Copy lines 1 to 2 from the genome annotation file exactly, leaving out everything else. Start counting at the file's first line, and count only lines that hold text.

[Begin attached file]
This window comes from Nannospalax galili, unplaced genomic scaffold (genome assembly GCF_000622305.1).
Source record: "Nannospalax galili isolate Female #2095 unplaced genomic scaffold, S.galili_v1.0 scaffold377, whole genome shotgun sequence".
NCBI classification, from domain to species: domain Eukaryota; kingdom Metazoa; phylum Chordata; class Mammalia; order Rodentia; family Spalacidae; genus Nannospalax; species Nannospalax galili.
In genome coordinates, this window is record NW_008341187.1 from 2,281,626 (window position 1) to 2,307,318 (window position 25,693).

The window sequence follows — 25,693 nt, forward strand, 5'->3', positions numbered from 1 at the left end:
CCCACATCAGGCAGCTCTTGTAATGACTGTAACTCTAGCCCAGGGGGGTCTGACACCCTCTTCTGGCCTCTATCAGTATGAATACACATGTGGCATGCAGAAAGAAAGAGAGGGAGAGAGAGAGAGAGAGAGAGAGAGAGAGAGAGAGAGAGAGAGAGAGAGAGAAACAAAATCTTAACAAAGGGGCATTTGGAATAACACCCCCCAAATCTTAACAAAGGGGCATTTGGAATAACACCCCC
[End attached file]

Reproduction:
This window comes from Nannospalax galili, unplaced genomic scaffold (genome assembly GCF_000622305.1).
Source record: "Nannospalax galili isolate Female #2095 unplaced genomic scaffold, S.galili_v1.0 scaffold377, whole genome shotgun sequence".